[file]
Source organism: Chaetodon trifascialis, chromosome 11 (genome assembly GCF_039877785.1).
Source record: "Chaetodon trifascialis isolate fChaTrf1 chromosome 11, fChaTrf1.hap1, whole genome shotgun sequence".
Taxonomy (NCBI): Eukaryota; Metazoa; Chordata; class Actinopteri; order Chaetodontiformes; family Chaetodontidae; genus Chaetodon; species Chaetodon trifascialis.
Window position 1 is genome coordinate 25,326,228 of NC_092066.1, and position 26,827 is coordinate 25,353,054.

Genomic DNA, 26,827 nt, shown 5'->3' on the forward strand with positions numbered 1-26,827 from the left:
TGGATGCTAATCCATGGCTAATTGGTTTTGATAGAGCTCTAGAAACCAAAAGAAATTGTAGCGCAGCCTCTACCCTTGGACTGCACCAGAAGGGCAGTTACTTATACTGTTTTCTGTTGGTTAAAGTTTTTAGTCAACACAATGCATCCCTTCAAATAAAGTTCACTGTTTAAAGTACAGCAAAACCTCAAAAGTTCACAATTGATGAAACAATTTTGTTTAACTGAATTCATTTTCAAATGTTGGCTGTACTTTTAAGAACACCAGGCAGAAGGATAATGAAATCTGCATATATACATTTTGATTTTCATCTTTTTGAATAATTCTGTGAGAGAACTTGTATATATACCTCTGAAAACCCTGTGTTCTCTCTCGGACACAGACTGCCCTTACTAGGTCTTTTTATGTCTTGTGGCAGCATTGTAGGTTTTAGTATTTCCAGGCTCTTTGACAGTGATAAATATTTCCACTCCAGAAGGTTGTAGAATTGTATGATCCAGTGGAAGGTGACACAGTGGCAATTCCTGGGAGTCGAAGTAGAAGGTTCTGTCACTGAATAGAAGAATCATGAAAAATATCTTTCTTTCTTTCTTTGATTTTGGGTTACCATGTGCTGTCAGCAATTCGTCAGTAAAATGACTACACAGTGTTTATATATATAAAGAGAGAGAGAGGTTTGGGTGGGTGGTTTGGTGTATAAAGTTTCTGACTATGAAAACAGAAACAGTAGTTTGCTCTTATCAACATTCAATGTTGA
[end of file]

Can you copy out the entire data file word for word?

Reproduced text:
Source organism: Chaetodon trifascialis, chromosome 11 (genome assembly GCF_039877785.1).
Source record: "Chaetodon trifascialis isolate fChaTrf1 chromosome 11, fChaTrf1.hap1, whole genome shotgun sequence".
Taxonomy (NCBI): Eukaryota; Metazoa; Chordata; class Actinopteri; order Chaetodontiformes; family Chaetodontidae; genus Chaetodon; species Chaetodon trifascialis.
Window position 1 is genome coordinate 25,326,228 of NC_092066.1, and position 26,827 is coordinate 25,353,054.

Genomic DNA, 26,827 nt, shown 5'->3' on the forward strand with positions numbered 1-26,827 from the left:
TGGATGCTAATCCATGGCTAATTGGTTTTGATAGAGCTCTAGAAACCAAAAGAAATTGTAGCGCAGCCTCTACCCTTGGACTGCACCAGAAGGGCAGTTACTTATACTGTTTTCTGTTGGTTAAAGTTTTTAGTCAACACAATGCATCCCTTCAAATAAAGTTCACTGTTTAAAGTACAGCAAAACCTCAAAAGTTCACAATTGATGAAACAATTTTGTTTAACTGAATTCATTTTCAAATGTTGGCTGTACTTTTAAGAACACCAGGCAGAAGGATAATGAAATCTGCATATATACATTTTGATTTTCATCTTTTTGAATAATTCTGTGAGAGAACTTGTATATATACCTCTGAAAACCCTGTGTTCTCTCTCGGACACAGACTGCCCTTACTAGGTCTTTTTATGTCTTGTGGCAGCATTGTAGGTTTTAGTATTTCCAGGCTCTTTGACAGTGATAAATATTTCCACTCCAGAAGGTTGTAGAATTGTATGATCCAGTGGAAGGTGACACAGTGGCAATTCCTGGGAGTCGAAGTAGAAGGTTCTGTCACTGAATAGAAGAATCATGAAAAATATCTTTCTTTCTTTCTTTGATTTTGGGTTACCATGTGCTGTCAGCAATTCGTCAGTAAAATGACTACACAGTGTTTATATATATAAAGAGAGAGAGAGGTTTGGGTGGGTGGTTTGGTGTATAAAGTTTCTGACTATGAAAACAGAAACAGTAGTTTGCTCTTATCAACATTCAATGTTGA